Widely available at hardware stores and service stations, REO
mowers were a hit in the marketplace. By 1950 REO was said to be
the largest manufacturer of power mowers in the world, with annual
sales of nearly $10 million. In 1951, the company produced mower
number 500,000; production was about 1,000 units a day.
At the peak of the REO's success, storm clouds loomed on the
horizon. REO trailed the competition in making the move to
rotary-blade mowers, which were both cheaper to produce and easier
to use. When REO finally came out with an alternative to its
reel-type mower in 1953, the company made a major
"Rather than building an engine for its Flying Cloud rotary with
a vertical crankshaft, REO engineers added a separate vertical
shaft alongside the engine, driven off the camshaft, with a set of
bevel gears," writes Erv Troyer, LaGrange, Ind., in his history of
the REO mower. "This shaft was connected directly to the blade on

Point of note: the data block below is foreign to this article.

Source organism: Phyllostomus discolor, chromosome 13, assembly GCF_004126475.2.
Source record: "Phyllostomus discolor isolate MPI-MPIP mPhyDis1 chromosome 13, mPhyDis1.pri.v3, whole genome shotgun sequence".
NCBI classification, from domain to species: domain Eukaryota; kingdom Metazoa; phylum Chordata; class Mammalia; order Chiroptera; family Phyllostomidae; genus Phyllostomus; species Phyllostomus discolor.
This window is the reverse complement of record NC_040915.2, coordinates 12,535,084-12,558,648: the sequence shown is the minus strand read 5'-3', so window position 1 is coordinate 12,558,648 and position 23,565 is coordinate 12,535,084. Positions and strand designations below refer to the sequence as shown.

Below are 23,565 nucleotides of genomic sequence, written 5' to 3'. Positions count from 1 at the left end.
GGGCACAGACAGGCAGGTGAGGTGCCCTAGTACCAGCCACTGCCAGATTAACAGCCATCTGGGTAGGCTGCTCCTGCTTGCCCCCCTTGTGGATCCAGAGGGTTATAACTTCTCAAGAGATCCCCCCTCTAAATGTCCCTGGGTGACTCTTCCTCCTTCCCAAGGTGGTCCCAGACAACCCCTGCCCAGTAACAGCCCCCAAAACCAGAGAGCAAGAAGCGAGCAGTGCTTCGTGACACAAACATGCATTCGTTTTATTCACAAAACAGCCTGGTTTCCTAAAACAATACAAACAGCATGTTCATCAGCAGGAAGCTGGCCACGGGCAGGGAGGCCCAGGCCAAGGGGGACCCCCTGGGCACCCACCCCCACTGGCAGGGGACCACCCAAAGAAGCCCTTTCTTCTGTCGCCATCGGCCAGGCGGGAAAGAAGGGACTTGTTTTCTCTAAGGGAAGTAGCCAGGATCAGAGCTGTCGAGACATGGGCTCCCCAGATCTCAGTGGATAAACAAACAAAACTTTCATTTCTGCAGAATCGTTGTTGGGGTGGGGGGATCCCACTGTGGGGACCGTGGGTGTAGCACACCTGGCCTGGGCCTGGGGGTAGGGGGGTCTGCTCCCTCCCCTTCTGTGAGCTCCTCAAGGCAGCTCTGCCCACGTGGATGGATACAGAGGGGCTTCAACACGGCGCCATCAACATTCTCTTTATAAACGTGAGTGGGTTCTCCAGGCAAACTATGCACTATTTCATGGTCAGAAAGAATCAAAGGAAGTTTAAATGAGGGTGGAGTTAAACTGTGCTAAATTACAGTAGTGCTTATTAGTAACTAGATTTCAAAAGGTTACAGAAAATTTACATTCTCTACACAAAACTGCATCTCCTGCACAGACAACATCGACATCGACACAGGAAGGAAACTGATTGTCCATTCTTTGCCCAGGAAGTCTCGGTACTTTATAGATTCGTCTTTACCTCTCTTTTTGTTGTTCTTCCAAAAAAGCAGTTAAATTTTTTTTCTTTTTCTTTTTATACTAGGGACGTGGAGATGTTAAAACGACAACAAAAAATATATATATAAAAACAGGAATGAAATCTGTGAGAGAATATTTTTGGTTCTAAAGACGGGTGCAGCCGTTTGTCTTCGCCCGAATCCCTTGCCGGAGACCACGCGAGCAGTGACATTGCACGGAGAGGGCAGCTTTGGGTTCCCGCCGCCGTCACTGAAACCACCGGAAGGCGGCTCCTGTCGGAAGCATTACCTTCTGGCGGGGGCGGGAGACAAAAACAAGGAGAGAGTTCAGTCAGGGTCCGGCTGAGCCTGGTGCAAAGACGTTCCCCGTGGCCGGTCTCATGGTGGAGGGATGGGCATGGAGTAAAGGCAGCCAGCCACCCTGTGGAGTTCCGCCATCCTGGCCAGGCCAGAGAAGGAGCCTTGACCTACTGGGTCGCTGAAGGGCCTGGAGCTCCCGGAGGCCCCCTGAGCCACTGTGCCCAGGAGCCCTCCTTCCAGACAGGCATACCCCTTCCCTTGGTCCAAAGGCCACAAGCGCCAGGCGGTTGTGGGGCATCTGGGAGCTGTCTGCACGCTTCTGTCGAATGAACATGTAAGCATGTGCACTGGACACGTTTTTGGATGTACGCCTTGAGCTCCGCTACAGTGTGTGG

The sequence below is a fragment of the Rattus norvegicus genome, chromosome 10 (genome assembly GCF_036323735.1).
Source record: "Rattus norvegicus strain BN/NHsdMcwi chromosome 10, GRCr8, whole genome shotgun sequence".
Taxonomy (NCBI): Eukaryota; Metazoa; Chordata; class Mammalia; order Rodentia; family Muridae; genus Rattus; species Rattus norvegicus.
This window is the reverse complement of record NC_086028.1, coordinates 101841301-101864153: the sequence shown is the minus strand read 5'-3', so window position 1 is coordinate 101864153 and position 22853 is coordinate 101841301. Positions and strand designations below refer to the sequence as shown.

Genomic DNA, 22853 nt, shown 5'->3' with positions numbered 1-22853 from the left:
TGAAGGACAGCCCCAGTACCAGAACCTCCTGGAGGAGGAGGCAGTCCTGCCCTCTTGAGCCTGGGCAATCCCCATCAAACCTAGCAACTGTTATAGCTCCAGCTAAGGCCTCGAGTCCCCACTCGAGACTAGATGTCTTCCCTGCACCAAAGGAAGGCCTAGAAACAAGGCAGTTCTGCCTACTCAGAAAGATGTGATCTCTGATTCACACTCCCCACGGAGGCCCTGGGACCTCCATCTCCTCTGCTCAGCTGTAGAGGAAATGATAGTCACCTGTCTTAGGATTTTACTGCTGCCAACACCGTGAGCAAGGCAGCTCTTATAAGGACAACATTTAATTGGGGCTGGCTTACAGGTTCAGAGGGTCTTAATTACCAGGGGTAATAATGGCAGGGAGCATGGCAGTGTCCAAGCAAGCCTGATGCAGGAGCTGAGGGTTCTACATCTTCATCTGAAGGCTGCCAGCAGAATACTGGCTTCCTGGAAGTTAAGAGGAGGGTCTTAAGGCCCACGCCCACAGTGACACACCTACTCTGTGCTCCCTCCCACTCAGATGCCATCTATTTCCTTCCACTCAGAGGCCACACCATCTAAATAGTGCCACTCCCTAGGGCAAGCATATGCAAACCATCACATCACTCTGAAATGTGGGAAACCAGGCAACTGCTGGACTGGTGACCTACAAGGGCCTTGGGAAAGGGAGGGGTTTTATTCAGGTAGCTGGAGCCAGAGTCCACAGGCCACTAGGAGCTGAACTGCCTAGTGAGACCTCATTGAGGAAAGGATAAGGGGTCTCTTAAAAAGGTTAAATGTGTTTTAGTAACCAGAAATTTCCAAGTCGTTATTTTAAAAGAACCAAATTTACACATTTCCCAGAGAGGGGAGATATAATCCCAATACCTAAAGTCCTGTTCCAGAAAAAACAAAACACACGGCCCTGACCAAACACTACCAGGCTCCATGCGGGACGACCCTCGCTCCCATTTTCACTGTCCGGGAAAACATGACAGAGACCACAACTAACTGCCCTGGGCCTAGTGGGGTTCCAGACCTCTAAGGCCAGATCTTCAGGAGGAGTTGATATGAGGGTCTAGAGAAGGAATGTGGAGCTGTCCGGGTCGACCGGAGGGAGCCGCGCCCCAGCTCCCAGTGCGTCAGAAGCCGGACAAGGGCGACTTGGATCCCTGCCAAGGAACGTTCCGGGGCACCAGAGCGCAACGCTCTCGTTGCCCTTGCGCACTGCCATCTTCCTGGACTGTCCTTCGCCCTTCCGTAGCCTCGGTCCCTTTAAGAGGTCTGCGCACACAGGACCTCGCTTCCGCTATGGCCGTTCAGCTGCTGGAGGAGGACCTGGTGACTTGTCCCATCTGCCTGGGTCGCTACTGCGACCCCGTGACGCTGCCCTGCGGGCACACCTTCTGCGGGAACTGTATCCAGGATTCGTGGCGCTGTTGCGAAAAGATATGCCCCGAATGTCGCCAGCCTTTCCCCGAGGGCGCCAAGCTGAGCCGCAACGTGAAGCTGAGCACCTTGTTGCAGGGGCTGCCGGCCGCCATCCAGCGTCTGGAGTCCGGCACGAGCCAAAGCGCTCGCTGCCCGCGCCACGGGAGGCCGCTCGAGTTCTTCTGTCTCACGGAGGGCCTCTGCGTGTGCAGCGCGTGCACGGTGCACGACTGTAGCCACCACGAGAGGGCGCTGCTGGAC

some models, while another model called the Flying Cloud used a
V-belt from this shaft to another jackshaft that drove the blade.
There were a number of problems with this design, but the worst
problem was with a thrust washer mounted on that vertical shaft in
the engine. In some engines, that washer would start rotating with
the shaft, and chew up the gear housing. That resulted in ground-up
metal entering the crankcase, and before the customer knew it, his
engine was shot."
The correction was simple, but the damage was done: The company
was forced to replace more than 5,000 engines still under
A year later, REO sold its mower division to the Motor Wheel
Corp., Lansing, Mich. In 1958, Motor Wheel ceased production of REO
engines for the mowers, opting instead to use Lauson engines
labeled "REO Raider." In 1963, Motor Wheel sold the entire line to
Wheel Horse Products in South Bend, Ind.
The mower that started Gary Pieper's REO collection holds a
dubious distinction. "That first REO my dad bought was one of the
first rotary mowers REO produced," Gary Pieper says, recalling a
dark era in REO's history, one in which engines were replaced in